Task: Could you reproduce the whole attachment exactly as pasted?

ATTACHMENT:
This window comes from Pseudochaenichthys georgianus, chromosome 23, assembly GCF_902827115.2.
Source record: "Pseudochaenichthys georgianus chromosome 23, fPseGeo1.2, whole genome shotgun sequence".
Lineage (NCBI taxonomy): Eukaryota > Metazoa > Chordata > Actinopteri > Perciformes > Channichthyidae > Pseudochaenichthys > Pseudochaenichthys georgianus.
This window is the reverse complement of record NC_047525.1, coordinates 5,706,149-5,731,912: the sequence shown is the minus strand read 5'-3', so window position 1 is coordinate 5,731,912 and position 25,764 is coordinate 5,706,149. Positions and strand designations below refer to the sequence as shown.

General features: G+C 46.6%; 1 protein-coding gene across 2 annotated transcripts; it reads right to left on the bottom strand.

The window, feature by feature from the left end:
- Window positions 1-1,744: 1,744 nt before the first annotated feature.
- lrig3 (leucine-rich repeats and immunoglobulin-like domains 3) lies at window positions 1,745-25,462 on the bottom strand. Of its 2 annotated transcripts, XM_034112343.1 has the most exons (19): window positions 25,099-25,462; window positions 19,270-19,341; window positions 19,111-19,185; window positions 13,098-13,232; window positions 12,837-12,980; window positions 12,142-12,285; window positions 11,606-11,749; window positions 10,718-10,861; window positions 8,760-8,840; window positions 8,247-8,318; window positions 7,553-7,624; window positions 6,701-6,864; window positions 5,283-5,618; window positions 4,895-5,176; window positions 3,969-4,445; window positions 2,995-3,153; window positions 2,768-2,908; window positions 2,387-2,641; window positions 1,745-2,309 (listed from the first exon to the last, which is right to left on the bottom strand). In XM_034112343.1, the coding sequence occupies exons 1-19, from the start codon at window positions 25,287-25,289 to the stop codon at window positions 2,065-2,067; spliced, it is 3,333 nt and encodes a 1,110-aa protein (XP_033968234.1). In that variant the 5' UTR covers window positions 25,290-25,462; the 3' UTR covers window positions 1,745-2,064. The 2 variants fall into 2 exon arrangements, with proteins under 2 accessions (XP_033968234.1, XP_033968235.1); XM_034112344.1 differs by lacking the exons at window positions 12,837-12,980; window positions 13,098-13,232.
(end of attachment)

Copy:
This window comes from Pseudochaenichthys georgianus, chromosome 23, assembly GCF_902827115.2.
Source record: "Pseudochaenichthys georgianus chromosome 23, fPseGeo1.2, whole genome shotgun sequence".
Lineage (NCBI taxonomy): Eukaryota > Metazoa > Chordata > Actinopteri > Perciformes > Channichthyidae > Pseudochaenichthys > Pseudochaenichthys georgianus.
This window is the reverse complement of record NC_047525.1, coordinates 5,706,149-5,731,912: the sequence shown is the minus strand read 5'-3', so window position 1 is coordinate 5,731,912 and position 25,764 is coordinate 5,706,149. Positions and strand designations below refer to the sequence as shown.

General features: G+C 46.6%; 1 protein-coding gene across 2 annotated transcripts; it reads right to left on the bottom strand.

The window, feature by feature from the left end:
- Window positions 1-1,744: 1,744 nt before the first annotated feature.
- lrig3 (leucine-rich repeats and immunoglobulin-like domains 3) lies at window positions 1,745-25,462 on the bottom strand. Of its 2 annotated transcripts, XM_034112343.1 has the most exons (19): window positions 25,099-25,462; window positions 19,270-19,341; window positions 19,111-19,185; window positions 13,098-13,232; window positions 12,837-12,980; window positions 12,142-12,285; window positions 11,606-11,749; window positions 10,718-10,861; window positions 8,760-8,840; window positions 8,247-8,318; window positions 7,553-7,624; window positions 6,701-6,864; window positions 5,283-5,618; window positions 4,895-5,176; window positions 3,969-4,445; window positions 2,995-3,153; window positions 2,768-2,908; window positions 2,387-2,641; window positions 1,745-2,309 (listed from the first exon to the last, which is right to left on the bottom strand). In XM_034112343.1, the coding sequence occupies exons 1-19, from the start codon at window positions 25,287-25,289 to the stop codon at window positions 2,065-2,067; spliced, it is 3,333 nt and encodes a 1,110-aa protein (XP_033968234.1). In that variant the 5' UTR covers window positions 25,290-25,462; the 3' UTR covers window positions 1,745-2,064. The 2 variants fall into 2 exon arrangements, with proteins under 2 accessions (XP_033968234.1, XP_033968235.1); XM_034112344.1 differs by lacking the exons at window positions 12,837-12,980; window positions 13,098-13,232.